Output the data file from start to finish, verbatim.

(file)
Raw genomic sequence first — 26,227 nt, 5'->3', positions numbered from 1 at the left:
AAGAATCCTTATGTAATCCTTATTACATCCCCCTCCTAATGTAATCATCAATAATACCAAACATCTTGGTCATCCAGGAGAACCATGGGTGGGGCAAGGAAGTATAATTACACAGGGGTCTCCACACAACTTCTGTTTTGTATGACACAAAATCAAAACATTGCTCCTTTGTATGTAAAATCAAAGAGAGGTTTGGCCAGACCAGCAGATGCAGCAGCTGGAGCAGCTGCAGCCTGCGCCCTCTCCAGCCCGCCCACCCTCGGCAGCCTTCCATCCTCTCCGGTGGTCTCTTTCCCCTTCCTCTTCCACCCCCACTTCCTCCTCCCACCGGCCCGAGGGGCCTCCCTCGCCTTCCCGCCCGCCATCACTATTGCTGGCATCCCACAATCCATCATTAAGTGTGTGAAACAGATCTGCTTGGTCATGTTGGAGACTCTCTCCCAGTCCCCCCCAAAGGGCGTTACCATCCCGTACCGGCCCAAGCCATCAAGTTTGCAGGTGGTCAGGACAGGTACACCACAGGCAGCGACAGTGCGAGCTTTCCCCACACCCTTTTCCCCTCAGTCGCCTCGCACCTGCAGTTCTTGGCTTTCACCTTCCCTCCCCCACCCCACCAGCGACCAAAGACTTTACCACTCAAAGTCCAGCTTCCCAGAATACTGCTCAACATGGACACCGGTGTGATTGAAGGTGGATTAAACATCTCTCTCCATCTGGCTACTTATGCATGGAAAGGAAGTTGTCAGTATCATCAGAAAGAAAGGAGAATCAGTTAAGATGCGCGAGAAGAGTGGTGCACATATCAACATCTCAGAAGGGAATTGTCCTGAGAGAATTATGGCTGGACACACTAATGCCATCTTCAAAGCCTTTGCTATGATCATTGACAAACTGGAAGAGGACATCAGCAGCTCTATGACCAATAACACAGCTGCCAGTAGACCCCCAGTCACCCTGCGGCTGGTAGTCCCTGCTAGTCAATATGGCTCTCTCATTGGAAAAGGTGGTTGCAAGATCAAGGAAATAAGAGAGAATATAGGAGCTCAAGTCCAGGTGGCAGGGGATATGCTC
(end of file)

Raw genomic sequence first — 26,227 nt, 5'->3', positions numbered from 1 at the left:
AAGAATCCTTATGTAATCCTTATTACATCCCCCTCCTAATGTAATCATCAATAATACCAAACATCTTGGTCATCCAGGAGAACCATGGGTGGGGCAAGGAAGTATAATTACACAGGGGTCTCCACACAACTTCTGTTTTGTATGACACAAAATCAAAACATTGCTCCTTTGTATGTAAAATCAAAGAGAGGTTTGGCCAGACCAGCAGATGCAGCAGCTGGAGCAGCTGCAGCCTGCGCCCTCTCCAGCCCGCCCACCCTCGGCAGCCTTCCATCCTCTCCGGTGGTCTCTTTCCCCTTCCTCTTCCACCCCCACTTCCTCCTCCCACCGGCCCGAGGGGCCTCCCTCGCCTTCCCGCCCGCCATCACTATTGCTGGCATCCCACAATCCATCATTAAGTGTGTGAAACAGATCTGCTTGGTCATGTTGGAGACTCTCTCCCAGTCCCCCCCAAAGGGCGTTACCATCCCGTACCGGCCCAAGCCATCAAGTTTGCAGGTGGTCAGGACAGGTACACCACAGGCAGCGACAGTGCGAGCTTTCCCCACACCCTTTTCCCCTCAGTCGCCTCGCACCTGCAGTTCTTGGCTTTCACCTTCCCTCCCCCACCCCACCAGCGACCAAAGACTTTACCACTCAAAGTCCAGCTTCCCAGAATACTGCTCAACATGGACACCGGTGTGATTGAAGGTGGATTAAACATCTCTCTCCATCTGGCTACTTATGCATGGAAAGGAAGTTGTCAGTATCATCAGAAAGAAAGGAGAATCAGTTAAGATGCGCGAGAAGAGTGGTGCACATATCAACATCTCAGAAGGGAATTGTCCTGAGAGAATTATGGCTGGACACACTAATGCCATCTTCAAAGCCTTTGCTATGATCATTGACAAACTGGAAGAGGACATCAGCAGCTCTATGACCAATAACACAGCTGCCAGTAGACCCCCAGTCACCCTGCGGCTGGTAGTCCCTGCTAGTCAATATGGCTCTCTCATTGGAAAAGGTGGTTGCAAGATCAAGGAAATAAGAGAGAATATAGGAGCTCAAGTCCAGGTGGCAGGGGATATGCTC